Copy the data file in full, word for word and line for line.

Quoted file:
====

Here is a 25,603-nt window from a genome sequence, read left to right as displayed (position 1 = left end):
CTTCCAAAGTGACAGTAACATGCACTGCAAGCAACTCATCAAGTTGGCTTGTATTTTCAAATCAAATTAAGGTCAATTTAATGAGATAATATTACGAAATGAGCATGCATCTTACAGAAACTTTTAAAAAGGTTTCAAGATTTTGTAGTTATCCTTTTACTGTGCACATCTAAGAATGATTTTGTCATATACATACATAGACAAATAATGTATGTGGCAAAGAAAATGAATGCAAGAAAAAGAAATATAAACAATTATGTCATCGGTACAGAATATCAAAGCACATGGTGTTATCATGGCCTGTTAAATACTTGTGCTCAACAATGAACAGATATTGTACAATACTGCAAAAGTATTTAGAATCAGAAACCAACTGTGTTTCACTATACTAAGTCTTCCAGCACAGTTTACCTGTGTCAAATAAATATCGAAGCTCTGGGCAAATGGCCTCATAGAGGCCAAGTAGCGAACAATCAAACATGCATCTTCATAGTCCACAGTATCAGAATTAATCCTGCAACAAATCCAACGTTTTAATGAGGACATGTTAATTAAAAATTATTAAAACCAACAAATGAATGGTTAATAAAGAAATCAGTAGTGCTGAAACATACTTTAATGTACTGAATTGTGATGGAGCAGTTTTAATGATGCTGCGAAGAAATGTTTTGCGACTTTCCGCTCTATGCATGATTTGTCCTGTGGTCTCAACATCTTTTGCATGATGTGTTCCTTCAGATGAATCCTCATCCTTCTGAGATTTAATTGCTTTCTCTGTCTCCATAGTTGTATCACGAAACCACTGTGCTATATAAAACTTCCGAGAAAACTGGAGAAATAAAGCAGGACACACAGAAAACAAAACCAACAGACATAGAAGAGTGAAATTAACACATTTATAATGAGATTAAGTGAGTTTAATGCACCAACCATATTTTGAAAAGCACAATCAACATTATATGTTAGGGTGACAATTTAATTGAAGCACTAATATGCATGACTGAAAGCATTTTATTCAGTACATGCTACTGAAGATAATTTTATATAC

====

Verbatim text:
Here is a 25,603-nt window from a genome sequence, read left to right as displayed (position 1 = left end):
CTTCCAAAGTGACAGTAACATGCACTGCAAGCAACTCATCAAGTTGGCTTGTATTTTCAAATCAAATTAAGGTCAATTTAATGAGATAATATTACGAAATGAGCATGCATCTTACAGAAACTTTTAAAAAGGTTTCAAGATTTTGTAGTTATCCTTTTACTGTGCACATCTAAGAATGATTTTGTCATATACATACATAGACAAATAATGTATGTGGCAAAGAAAATGAATGCAAGAAAAAGAAATATAAACAATTATGTCATCGGTACAGAATATCAAAGCACATGGTGTTATCATGGCCTGTTAAATACTTGTGCTCAACAATGAACAGATATTGTACAATACTGCAAAAGTATTTAGAATCAGAAACCAACTGTGTTTCACTATACTAAGTCTTCCAGCACAGTTTACCTGTGTCAAATAAATATCGAAGCTCTGGGCAAATGGCCTCATAGAGGCCAAGTAGCGAACAATCAAACATGCATCTTCATAGTCCACAGTATCAGAATTAATCCTGCAACAAATCCAACGTTTTAATGAGGACATGTTAATTAAAAATTATTAAAACCAACAAATGAATGGTTAATAAAGAAATCAGTAGTGCTGAAACATACTTTAATGTACTGAATTGTGATGGAGCAGTTTTAATGATGCTGCGAAGAAATGTTTTGCGACTTTCCGCTCTATGCATGATTTGTCCTGTGGTCTCAACATCTTTTGCATGATGTGTTCCTTCAGATGAATCCTCATCCTTCTGAGATTTAATTGCTTTCTCTGTCTCCATAGTTGTATCACGAAACCACTGTGCTATATAAAACTTCCGAGAAAACTGGAGAAATAAAGCAGGACACACAGAAAACAAAACCAACAGACATAGAAGAGTGAAATTAACACATTTATAATGAGATTAAGTGAGTTTAATGCACCAACCATATTTTGAAAAGCACAATCAACATTATATGTTAGGGTGACAATTTAATTGAAGCACTAATATGCATGACTGAAAGCATTTTATTCAGTACATGCTACTGAAGATAATTTTATATAC